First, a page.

Procedures & documents required for registration

The application process may vary depending on the scholarship program, but for most scholarships funded by DAAD, simply submit your online application through the DAAD portal. However, in some programs, the scholarship application (brief summary) must be printed and mailed. 

Moreover, you also need to prepare the following documents:

  • A signed letter of interest relevant to your current occupation, up to 2 A4 pages, outlining your education, skills and knowledge and why you are applying for the scholarship.
  • A handwritten CV in Europass' format can be found at the following website for details:
  • Letter of recommendation/offer from your employer must have letterhead, signature and office stamp and must be recent.
  • Certified copy of academic transcript (certified translation if required)
  • Notarized copy of the academic degree (certified translation if required)
  • Language certificate: English - IELTS/ German - if the course is taught in German

Depending on the requirements of the university you are applying to, you may need to submit additional documents. The application deadline also depends on the scholarship program you are applying for.

DeutschlandStipendium National Scholarship Program

In 2019, thanks to government donations and more than 7,000 donors, Deutschlandstipendium supported scholarships to approximately 28,200 students from all over the world. 

 Requirements for applicants

This scholarship will be awarded by universities, which means that applicants must meet the requirements of the universities, and of course, each school will have different requirements.

Support cost & time

The amount that this scholarship gives students is 300 EUR/month for two semesters. In addition, the scholarship is renewable each year, meaning that if you still meet the requirements set out, you can still renew the scholarship. In addition to financial support, students also participate in mentoring programs, meet with sponsors to find more job and internship opportunities.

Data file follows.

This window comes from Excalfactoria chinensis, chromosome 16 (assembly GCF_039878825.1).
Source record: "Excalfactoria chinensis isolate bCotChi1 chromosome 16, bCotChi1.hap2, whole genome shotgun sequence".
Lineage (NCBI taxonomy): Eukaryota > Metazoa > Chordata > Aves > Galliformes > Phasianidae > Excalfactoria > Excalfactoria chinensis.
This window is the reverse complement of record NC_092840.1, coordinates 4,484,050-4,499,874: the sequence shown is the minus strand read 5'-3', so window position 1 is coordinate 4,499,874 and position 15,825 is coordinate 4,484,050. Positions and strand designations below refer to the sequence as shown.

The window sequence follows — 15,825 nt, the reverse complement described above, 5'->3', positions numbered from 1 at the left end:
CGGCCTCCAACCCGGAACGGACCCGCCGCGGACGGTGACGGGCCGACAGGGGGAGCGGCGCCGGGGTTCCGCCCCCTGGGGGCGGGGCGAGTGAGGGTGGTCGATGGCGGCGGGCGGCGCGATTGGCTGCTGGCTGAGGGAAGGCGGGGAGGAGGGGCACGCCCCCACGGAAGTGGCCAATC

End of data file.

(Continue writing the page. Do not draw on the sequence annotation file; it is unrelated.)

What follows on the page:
Procedures & documents required for registration

Normally, the Deutschlandstipendium scholarship will start accepting applications once a year in June. The scholarship application that you need to prepare is not too complicated, it usually includes: CV (written according to Europas format), student card, transcript, letter of intent, certificate of community activities (if so). Then, you can fill out the application form provided, scan the documents you have prepared and email it to the universities of your choice.

Non-Government Scholarship

Heinrich Boll Scholarship

Overview, subjects & supporting ologies, application time

The Heinrich Böll Foundation has supported scholarships for 1,000 undergraduate, master, and doctoral students from all over the world. However, until now, this organization only accepts online applications, the application portal will open about 6 weeks before March 1 and September 1 every year.

Support costs

Non-EU students studying for a Master's degree will receive  850 EUR/month, in addition to personal allowances (which may include tuition fees), while EU students will receive 649 EUR plus Book fee 300 EUR/month.

On the other hand, PhD students from non-EU countries will receive 1.200 EUR/month, in addition to 100 EUR/month travel allowance and other personal allowances (not including tuition fees). Doctoral students from the EU will receive 1.350 EUR/month, plus 100 EUR/month research stipend (not including tuition fees). The scholarship is for a period of two years, renewable twice a year by students.

Requirements for applicants, procedures and documents required for registration